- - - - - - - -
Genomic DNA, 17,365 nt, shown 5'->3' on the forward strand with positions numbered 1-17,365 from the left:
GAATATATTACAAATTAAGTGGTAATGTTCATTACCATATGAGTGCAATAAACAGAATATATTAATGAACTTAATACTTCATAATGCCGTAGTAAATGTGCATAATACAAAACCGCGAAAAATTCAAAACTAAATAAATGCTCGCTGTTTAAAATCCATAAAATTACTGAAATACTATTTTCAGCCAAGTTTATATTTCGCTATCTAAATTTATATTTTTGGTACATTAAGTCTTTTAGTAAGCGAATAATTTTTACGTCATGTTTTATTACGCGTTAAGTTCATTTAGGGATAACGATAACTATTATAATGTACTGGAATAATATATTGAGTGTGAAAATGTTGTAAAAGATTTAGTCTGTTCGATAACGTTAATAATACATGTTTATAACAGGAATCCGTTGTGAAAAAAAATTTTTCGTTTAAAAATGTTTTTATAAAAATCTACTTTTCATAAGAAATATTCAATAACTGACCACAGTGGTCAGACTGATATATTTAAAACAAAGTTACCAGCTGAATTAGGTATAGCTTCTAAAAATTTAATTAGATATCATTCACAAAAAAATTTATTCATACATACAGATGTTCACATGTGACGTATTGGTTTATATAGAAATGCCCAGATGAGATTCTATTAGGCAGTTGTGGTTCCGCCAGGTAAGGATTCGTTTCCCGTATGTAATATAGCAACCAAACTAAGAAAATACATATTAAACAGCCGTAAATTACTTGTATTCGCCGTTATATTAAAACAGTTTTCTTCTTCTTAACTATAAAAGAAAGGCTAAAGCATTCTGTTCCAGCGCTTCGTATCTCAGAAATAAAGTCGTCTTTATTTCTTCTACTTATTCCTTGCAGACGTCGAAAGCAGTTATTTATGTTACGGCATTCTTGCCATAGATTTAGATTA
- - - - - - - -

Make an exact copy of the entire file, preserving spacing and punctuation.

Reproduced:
Genomic DNA, 17,365 nt, shown 5'->3' on the forward strand with positions numbered 1-17,365 from the left:
GAATATATTACAAATTAAGTGGTAATGTTCATTACCATATGAGTGCAATAAACAGAATATATTAATGAACTTAATACTTCATAATGCCGTAGTAAATGTGCATAATACAAAACCGCGAAAAATTCAAAACTAAATAAATGCTCGCTGTTTAAAATCCATAAAATTACTGAAATACTATTTTCAGCCAAGTTTATATTTCGCTATCTAAATTTATATTTTTGGTACATTAAGTCTTTTAGTAAGCGAATAATTTTTACGTCATGTTTTATTACGCGTTAAGTTCATTTAGGGATAACGATAACTATTATAATGTACTGGAATAATATATTGAGTGTGAAAATGTTGTAAAAGATTTAGTCTGTTCGATAACGTTAATAATACATGTTTATAACAGGAATCCGTTGTGAAAAAAAATTTTTCGTTTAAAAATGTTTTTATAAAAATCTACTTTTCATAAGAAATATTCAATAACTGACCACAGTGGTCAGACTGATATATTTAAAACAAAGTTACCAGCTGAATTAGGTATAGCTTCTAAAAATTTAATTAGATATCATTCACAAAAAAATTTATTCATACATACAGATGTTCACATGTGACGTATTGGTTTATATAGAAATGCCCAGATGAGATTCTATTAGGCAGTTGTGGTTCCGCCAGGTAAGGATTCGTTTCCCGTATGTAATATAGCAACCAAACTAAGAAAATACATATTAAACAGCCGTAAATTACTTGTATTCGCCGTTATATTAAAACAGTTTTCTTCTTCTTAACTATAAAAGAAAGGCTAAAGCATTCTGTTCCAGCGCTTCGTATCTCAGAAATAAAGTCGTCTTTATTTCTTCTACTTATTCCTTGCAGACGTCGAAAGCAGTTATTTATGTTACGGCATTCTTGCCATAGATTTAGATTA